You are not currently logged in.
Access JSTOR through your library or other institution:
Ecologically Relevant Dispersal of Corals on Isolated Reefs: Implications for Managing Resilience
Jim N. Underwood, Luke D. Smith, Madeleine J. H. Van Oppen and James P. Gilmour
Vol. 19, No. 1 (Jan., 2009), pp. 18-29
Stable URL: http://www.jstor.org/stable/27645947
Page Count: 12
You can always find the topics here!Topics: Coral reefs, Corals, Genetics, Larvae, Marine ecology, Species, Ecological genetics, Population ecology, Shoals, Genetic structures
Were these topics helpful?See somethings inaccurate? Let us know!
Select the topics that are inaccurate.
Preview not available
Coral reefs are in decline worldwide, and marine reserve networks have been advocated as a powerful management tool for maximizing the resilience of coral communities to an increasing variety, number, and severity of disturbances. However, the effective design of reserves must account for the spatial scales of larval dispersal that affect the demography of communities over ecological time frames. Ecologically relevant distances of dispersal were inferred from DNA microsatellite data in a broadcast-spawning (Acropora tenuis) and a brooding (Seriatopora hystrix) coral at isolated reef systems off northwest Australia. Congruent with expectations based on life histories, levels of genetic subdivision among populations were markedly higher in the brooder than in the broadcast spawner. Additionally, significant subdivision for both species between systems (>100 km), and between (>10 km) or within reefs (<10 km) within systems, indicated that many reefs or reef patches are demographically independent. There was also a clear distinction in the scale of genetic structure between the different systems; at the more geographically complex of the systems, a much finer scale structure was detected in both species. This suggested that the hydrodynamics associated with these complex reefs restrict distances regularly traveled by larvae. The primary implication is that short-term recovery of these coral communities after severe disturbance requires the input of larvae from viable communities kilometers to a few tens of kilometers away. Therefore, to be self-sustaining, we suggest that coral reef protected areas need to be large enough to encompass these routine dispersal distances. Further, to facilitate recovery from severe disturbances, protected areas need to be replicated over these spatial scales. However, specific designs also need to account for size, complexity, and isolation of reefs, which will either restrict or enhance dispersal within this range.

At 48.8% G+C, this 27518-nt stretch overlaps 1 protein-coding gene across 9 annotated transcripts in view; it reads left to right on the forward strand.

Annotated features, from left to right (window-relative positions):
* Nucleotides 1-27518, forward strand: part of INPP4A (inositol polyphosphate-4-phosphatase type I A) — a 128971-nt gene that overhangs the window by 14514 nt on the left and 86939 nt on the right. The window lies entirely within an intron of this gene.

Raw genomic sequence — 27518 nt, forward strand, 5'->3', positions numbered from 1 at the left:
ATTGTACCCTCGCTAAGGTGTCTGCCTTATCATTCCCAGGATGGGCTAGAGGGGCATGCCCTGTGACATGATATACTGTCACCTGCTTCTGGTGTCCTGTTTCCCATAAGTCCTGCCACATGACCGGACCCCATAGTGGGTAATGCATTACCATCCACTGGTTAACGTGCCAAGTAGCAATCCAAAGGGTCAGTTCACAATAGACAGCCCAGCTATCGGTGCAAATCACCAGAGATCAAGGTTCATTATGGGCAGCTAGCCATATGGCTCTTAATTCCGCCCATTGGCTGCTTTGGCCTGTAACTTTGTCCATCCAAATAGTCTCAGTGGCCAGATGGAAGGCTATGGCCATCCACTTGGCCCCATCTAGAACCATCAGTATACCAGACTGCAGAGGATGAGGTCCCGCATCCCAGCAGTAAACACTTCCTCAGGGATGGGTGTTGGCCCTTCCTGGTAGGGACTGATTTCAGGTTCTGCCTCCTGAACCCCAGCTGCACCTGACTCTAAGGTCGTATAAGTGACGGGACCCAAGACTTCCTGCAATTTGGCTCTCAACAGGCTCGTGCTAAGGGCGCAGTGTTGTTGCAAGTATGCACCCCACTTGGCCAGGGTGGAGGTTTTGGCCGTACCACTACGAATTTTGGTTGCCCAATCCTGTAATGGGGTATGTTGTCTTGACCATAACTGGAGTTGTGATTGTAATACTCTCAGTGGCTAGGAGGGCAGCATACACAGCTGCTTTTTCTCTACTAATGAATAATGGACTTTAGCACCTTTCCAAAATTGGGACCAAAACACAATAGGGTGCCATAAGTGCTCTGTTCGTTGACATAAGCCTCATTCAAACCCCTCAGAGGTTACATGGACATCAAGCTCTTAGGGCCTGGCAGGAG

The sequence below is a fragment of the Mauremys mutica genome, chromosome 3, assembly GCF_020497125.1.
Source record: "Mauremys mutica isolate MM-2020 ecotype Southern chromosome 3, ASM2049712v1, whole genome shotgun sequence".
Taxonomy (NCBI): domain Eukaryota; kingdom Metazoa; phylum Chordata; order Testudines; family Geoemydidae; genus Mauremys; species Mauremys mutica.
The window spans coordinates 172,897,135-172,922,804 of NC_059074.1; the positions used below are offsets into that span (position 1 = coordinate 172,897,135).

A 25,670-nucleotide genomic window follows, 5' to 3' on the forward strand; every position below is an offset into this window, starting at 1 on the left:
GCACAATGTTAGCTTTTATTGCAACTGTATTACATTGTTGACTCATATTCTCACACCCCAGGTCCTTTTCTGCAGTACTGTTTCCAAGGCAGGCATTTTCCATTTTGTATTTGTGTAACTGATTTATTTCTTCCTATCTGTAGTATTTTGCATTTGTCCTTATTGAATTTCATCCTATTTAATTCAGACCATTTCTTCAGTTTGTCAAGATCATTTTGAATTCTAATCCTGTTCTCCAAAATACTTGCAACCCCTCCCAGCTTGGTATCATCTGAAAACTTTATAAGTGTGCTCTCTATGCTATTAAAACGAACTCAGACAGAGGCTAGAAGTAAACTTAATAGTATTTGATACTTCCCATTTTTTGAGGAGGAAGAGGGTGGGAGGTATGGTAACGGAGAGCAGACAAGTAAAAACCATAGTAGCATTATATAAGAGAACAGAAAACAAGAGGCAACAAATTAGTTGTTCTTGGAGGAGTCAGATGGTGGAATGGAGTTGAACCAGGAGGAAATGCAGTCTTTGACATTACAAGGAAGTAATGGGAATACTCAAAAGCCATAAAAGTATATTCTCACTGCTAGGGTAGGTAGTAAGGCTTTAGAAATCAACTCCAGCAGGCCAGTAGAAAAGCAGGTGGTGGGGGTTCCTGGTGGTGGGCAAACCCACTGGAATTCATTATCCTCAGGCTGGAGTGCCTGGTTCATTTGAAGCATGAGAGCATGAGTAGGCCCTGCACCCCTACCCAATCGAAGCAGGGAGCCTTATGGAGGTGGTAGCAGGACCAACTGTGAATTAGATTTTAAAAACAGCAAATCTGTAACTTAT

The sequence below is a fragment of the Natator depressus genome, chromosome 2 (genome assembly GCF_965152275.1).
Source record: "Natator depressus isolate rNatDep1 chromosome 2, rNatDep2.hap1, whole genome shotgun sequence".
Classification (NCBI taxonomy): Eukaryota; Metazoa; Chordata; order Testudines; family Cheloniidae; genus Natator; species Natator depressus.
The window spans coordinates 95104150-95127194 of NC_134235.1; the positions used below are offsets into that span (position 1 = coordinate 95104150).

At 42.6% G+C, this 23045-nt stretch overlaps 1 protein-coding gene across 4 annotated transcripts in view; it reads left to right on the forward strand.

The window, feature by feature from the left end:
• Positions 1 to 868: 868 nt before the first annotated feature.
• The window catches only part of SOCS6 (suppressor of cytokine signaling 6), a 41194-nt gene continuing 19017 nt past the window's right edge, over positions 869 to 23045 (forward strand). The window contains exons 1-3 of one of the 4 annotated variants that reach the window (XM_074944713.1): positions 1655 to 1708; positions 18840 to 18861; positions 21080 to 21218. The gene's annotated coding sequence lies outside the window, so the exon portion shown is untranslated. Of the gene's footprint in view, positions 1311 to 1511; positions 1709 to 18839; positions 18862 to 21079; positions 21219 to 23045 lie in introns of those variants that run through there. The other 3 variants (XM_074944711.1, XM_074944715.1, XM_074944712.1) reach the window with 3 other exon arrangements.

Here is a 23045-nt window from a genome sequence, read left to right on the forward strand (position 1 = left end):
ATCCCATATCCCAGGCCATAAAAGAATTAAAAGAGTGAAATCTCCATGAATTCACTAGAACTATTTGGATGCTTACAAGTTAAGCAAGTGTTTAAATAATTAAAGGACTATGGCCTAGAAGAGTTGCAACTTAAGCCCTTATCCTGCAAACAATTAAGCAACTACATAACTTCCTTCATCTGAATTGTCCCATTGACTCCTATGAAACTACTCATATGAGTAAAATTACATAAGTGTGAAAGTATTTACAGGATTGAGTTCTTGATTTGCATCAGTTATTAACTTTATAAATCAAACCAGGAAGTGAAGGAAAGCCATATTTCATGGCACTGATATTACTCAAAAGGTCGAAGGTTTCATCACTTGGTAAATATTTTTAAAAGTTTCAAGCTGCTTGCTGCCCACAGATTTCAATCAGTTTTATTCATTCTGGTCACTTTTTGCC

Ecological Applications © 2009 Wiley